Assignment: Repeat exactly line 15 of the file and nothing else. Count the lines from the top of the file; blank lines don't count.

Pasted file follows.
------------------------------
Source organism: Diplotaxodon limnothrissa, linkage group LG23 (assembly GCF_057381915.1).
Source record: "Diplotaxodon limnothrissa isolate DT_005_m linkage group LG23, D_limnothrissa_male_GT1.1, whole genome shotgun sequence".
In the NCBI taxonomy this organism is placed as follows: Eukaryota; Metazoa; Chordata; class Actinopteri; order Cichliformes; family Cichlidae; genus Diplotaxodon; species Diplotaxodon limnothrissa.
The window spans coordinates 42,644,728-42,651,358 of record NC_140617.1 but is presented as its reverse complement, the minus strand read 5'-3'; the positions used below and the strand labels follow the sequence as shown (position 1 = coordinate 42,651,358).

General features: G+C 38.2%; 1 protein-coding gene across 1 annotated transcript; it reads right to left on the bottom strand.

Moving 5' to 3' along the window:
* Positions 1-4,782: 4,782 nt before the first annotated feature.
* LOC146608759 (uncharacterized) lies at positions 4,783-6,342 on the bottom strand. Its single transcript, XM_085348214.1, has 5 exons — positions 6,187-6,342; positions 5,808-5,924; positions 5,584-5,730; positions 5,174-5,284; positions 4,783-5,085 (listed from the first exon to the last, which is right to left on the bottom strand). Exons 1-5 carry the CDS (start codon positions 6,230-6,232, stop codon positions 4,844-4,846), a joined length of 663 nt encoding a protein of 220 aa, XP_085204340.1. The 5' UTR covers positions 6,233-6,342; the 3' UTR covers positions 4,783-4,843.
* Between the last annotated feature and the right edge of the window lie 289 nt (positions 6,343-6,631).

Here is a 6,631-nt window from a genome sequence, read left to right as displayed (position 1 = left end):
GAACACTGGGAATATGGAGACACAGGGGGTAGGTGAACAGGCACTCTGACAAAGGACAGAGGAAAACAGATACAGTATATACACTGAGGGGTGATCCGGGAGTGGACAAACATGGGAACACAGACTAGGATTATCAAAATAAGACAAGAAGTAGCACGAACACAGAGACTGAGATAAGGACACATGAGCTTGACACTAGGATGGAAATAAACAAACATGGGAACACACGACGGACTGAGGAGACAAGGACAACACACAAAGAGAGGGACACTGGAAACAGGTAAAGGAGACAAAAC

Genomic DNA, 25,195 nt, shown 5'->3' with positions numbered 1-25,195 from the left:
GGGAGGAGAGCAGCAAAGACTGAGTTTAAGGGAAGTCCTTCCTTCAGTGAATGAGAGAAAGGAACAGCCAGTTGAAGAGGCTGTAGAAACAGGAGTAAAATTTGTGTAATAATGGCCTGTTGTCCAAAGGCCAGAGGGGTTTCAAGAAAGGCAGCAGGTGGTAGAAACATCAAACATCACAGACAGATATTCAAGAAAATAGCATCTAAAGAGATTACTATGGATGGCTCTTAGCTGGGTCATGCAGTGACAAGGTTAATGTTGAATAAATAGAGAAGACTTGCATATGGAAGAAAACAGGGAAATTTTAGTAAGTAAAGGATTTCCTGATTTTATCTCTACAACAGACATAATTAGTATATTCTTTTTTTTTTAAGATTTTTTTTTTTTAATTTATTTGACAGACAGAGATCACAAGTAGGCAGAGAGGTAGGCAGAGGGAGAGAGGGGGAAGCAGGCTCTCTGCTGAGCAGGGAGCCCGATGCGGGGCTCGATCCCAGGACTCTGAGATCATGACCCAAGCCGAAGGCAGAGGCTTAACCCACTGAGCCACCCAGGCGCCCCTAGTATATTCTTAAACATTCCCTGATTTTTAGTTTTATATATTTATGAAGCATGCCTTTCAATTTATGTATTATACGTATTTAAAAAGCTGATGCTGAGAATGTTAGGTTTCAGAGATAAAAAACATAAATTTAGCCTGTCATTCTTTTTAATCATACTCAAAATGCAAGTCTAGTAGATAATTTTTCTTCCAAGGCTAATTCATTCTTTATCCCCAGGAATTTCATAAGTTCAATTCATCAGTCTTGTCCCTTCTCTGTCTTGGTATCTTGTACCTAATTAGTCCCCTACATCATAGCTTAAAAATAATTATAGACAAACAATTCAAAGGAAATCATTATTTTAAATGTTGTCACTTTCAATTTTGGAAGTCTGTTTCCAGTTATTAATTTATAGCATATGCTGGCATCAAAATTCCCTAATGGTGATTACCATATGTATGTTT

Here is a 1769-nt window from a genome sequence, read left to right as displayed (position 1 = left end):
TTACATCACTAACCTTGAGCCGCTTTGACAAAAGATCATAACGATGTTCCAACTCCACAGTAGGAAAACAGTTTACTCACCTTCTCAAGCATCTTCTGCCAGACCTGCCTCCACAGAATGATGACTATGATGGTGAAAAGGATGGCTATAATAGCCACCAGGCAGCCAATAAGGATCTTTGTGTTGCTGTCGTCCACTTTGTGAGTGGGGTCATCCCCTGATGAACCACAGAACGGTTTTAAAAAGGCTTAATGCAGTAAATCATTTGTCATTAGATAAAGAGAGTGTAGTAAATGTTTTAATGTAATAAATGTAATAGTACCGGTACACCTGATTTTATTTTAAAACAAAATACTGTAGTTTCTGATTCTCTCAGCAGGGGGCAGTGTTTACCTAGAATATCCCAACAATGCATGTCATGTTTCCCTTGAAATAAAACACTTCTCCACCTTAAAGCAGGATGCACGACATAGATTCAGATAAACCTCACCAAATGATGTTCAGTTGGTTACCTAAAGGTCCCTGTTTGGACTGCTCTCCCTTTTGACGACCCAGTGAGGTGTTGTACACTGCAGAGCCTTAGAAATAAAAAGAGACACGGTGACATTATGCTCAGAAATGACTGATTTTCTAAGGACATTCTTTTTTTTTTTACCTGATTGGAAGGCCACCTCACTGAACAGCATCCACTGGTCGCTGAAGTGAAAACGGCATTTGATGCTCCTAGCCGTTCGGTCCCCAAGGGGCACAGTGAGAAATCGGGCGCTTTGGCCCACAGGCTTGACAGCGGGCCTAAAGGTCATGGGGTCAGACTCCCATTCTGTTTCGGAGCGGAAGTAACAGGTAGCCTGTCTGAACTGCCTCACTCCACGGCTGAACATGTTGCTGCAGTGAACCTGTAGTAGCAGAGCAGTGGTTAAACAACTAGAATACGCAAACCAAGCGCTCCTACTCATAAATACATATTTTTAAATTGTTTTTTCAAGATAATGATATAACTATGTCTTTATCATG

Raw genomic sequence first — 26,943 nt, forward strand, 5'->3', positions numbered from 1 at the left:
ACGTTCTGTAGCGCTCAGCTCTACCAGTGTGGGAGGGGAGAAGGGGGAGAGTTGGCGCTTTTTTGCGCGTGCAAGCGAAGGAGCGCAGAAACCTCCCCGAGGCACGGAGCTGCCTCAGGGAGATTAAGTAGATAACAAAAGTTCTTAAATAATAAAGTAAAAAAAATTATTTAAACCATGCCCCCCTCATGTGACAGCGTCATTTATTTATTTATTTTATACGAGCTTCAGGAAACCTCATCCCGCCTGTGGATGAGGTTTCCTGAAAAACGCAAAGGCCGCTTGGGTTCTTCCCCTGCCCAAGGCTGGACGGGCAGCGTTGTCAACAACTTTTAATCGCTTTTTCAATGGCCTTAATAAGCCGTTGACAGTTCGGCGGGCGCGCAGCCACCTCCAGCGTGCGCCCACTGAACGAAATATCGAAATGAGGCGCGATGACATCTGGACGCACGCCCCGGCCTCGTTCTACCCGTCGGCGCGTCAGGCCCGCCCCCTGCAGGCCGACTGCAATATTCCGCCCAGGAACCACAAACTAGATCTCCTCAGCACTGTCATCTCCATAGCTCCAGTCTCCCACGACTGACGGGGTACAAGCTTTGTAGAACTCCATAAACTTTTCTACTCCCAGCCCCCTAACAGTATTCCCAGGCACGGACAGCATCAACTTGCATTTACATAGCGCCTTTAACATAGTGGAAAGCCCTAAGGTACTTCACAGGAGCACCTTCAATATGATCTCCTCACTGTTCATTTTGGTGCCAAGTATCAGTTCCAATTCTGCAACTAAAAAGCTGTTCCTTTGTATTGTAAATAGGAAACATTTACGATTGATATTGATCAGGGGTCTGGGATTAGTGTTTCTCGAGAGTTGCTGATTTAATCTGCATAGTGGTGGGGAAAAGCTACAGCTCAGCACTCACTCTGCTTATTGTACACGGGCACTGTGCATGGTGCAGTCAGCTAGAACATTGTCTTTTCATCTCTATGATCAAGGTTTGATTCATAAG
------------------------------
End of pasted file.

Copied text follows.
TTACATCACTAACCTTGAGCCGCTTTGACAAAAGATCATAACGATGTTCCAACTCCACAGTAGGAAAACAGTTTACTCACCTTCTCAAGCATCTTCTGCCAGACCTGCCTCCACAGAATGATGACTATGATGGTGAAAAGGATGGCTATAATAGCCACCAGGCAGCCAATAAGGATCTTTGTGTTGCTGTCGTCCACTTTGTGAGTGGGGTCATCCCCTGATGAACCACAGAACGGTTTTAAAAAGGCTTAATGCAGTAAATCATTTGTCATTAGATAAAGAGAGTGTAGTAAATGTTTTAATGTAATAAATGTAATAGTACCGGTACACCTGATTTTATTTTAAAACAAAATACTGTAGTTTCTGATTCTCTCAGCAGGGGGCAGTGTTTACCTAGAATATCCCAACAATGCATGTCATGTTTCCCTTGAAATAAAACACTTCTCCACCTTAAAGCAGGATGCACGACATAGATTCAGATAAACCTCACCAAATGATGTTCAGTTGGTTACCTAAAGGTCCCTGTTTGGACTGCTCTCCCTTTTGACGACCCAGTGAGGTGTTGTACACTGCAGAGCCTTAGAAATAAAAAGAGACACGGTGACATTATGCTCAGAAATGACTGATTTTCTAAGGACATTCTTTTTTTTTTTACCTGATTGGAAGGCCACCTCACTGAACAGCATCCACTGGTCGCTGAAGTGAAAACGGCATTTGATGCTCCTAGCCGTTCGGTCCCCAAGGGGCACAGTGAGAAATCGGGCGCTTTGGCCCACAGGCTTGACAGCGGGCCTAAAGGTCATGGGGTCAGACTCCCATTCTGTTTCGGAGCGGAAGTAACAGGTAGCCTGTCTGAACTGCCTCACTCCACGGCTGAACATGTTGCTGCAGTGAACCTGTAGTAGCAGAGCAGTGGTTAAACAACTAGAATACGCAAACCAAGCGCTCCTACTCATAAATACATATTTTTAAATTGTTTTTTCAAGATAATGATATAACTATGTCTTTATCATG